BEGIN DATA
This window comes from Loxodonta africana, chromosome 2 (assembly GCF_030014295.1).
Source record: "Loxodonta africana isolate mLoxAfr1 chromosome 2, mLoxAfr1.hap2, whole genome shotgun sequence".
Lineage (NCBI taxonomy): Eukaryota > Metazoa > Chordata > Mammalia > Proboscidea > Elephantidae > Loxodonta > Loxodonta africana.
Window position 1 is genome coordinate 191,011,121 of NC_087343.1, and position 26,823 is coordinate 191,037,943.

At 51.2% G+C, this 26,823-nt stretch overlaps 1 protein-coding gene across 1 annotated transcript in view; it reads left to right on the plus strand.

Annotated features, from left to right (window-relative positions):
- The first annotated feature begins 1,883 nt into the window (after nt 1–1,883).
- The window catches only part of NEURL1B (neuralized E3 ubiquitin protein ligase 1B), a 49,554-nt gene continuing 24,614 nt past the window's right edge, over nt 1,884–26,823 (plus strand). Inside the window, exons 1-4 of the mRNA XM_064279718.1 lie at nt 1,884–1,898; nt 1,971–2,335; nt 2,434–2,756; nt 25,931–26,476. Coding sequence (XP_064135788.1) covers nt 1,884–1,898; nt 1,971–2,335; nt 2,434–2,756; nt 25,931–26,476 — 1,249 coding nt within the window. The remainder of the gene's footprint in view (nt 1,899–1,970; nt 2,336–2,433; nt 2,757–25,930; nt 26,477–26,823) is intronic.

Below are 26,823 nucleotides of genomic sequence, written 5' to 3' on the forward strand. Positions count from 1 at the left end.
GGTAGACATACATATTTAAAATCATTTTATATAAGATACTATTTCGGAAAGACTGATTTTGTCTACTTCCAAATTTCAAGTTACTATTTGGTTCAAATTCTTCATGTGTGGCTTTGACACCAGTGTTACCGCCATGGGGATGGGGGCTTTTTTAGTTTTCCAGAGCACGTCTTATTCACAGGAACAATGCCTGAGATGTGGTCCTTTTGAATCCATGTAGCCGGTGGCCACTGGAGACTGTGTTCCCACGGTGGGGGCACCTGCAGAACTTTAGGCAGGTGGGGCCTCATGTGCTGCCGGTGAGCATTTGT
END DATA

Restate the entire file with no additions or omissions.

This window comes from Loxodonta africana, chromosome 2 (assembly GCF_030014295.1).
Source record: "Loxodonta africana isolate mLoxAfr1 chromosome 2, mLoxAfr1.hap2, whole genome shotgun sequence".
Lineage (NCBI taxonomy): Eukaryota > Metazoa > Chordata > Mammalia > Proboscidea > Elephantidae > Loxodonta > Loxodonta africana.
Window position 1 is genome coordinate 191,011,121 of NC_087343.1, and position 26,823 is coordinate 191,037,943.

At 51.2% G+C, this 26,823-nt stretch overlaps 1 protein-coding gene across 1 annotated transcript in view; it reads left to right on the plus strand.

Annotated features, from left to right (window-relative positions):
- The first annotated feature begins 1,883 nt into the window (after nt 1–1,883).
- The window catches only part of NEURL1B (neuralized E3 ubiquitin protein ligase 1B), a 49,554-nt gene continuing 24,614 nt past the window's right edge, over nt 1,884–26,823 (plus strand). Inside the window, exons 1-4 of the mRNA XM_064279718.1 lie at nt 1,884–1,898; nt 1,971–2,335; nt 2,434–2,756; nt 25,931–26,476. Coding sequence (XP_064135788.1) covers nt 1,884–1,898; nt 1,971–2,335; nt 2,434–2,756; nt 25,931–26,476 — 1,249 coding nt within the window. The remainder of the gene's footprint in view (nt 1,899–1,970; nt 2,336–2,433; nt 2,757–25,930; nt 26,477–26,823) is intronic.

Below are 26,823 nucleotides of genomic sequence, written 5' to 3' on the forward strand. Positions count from 1 at the left end.
GGTAGACATACATATTTAAAATCATTTTATATAAGATACTATTTCGGAAAGACTGATTTTGTCTACTTCCAAATTTCAAGTTACTATTTGGTTCAAATTCTTCATGTGTGGCTTTGACACCAGTGTTACCGCCATGGGGATGGGGGCTTTTTTAGTTTTCCAGAGCACGTCTTATTCACAGGAACAATGCCTGAGATGTGGTCCTTTTGAATCCATGTAGCCGGTGGCCACTGGAGACTGTGTTCCCACGGTGGGGGCACCTGCAGAACTTTAGGCAGGTGGGGCCTCATGTGCTGCCGGTGAGCATTTGT